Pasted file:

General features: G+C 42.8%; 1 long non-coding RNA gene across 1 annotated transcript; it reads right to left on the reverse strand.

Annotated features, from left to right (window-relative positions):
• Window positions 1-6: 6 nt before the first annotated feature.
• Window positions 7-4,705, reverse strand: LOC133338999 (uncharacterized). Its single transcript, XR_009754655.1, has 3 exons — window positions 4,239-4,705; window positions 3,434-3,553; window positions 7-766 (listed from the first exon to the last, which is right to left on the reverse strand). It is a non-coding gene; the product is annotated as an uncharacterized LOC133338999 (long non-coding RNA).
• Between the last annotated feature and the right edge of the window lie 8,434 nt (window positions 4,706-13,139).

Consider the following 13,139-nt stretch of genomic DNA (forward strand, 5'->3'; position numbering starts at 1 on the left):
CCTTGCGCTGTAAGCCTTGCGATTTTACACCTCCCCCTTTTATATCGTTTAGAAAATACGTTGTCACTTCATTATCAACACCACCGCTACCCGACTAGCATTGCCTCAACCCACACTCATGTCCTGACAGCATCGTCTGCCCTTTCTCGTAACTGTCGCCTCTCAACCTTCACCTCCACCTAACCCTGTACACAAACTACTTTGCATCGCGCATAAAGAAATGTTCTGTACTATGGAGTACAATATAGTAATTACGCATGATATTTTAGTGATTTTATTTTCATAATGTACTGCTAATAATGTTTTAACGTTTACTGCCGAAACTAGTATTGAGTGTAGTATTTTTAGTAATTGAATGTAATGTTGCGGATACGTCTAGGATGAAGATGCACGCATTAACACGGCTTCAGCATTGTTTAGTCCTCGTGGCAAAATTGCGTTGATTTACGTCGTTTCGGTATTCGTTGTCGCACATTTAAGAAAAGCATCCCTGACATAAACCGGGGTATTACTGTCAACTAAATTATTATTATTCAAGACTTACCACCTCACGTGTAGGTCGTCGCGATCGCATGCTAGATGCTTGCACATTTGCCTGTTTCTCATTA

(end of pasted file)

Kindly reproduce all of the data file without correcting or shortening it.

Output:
General features: G+C 42.8%; 1 long non-coding RNA gene across 1 annotated transcript; it reads right to left on the reverse strand.

Annotated features, from left to right (window-relative positions):
• Window positions 1-6: 6 nt before the first annotated feature.
• Window positions 7-4,705, reverse strand: LOC133338999 (uncharacterized). Its single transcript, XR_009754655.1, has 3 exons — window positions 4,239-4,705; window positions 3,434-3,553; window positions 7-766 (listed from the first exon to the last, which is right to left on the reverse strand). It is a non-coding gene; the product is annotated as an uncharacterized LOC133338999 (long non-coding RNA).
• Between the last annotated feature and the right edge of the window lie 8,434 nt (window positions 4,706-13,139).

Consider the following 13,139-nt stretch of genomic DNA (forward strand, 5'->3'; position numbering starts at 1 on the left):
CCTTGCGCTGTAAGCCTTGCGATTTTACACCTCCCCCTTTTATATCGTTTAGAAAATACGTTGTCACTTCATTATCAACACCACCGCTACCCGACTAGCATTGCCTCAACCCACACTCATGTCCTGACAGCATCGTCTGCCCTTTCTCGTAACTGTCGCCTCTCAACCTTCACCTCCACCTAACCCTGTACACAAACTACTTTGCATCGCGCATAAAGAAATGTTCTGTACTATGGAGTACAATATAGTAATTACGCATGATATTTTAGTGATTTTATTTTCATAATGTACTGCTAATAATGTTTTAACGTTTACTGCCGAAACTAGTATTGAGTGTAGTATTTTTAGTAATTGAATGTAATGTTGCGGATACGTCTAGGATGAAGATGCACGCATTAACACGGCTTCAGCATTGTTTAGTCCTCGTGGCAAAATTGCGTTGATTTACGTCGTTTCGGTATTCGTTGTCGCACATTTAAGAAAAGCATCCCTGACATAAACCGGGGTATTACTGTCAACTAAATTATTATTATTCAAGACTTACCACCTCACGTGTAGGTCGTCGCGATCGCATGCTAGATGCTTGCACATTTGCCTGTTTCTCATTA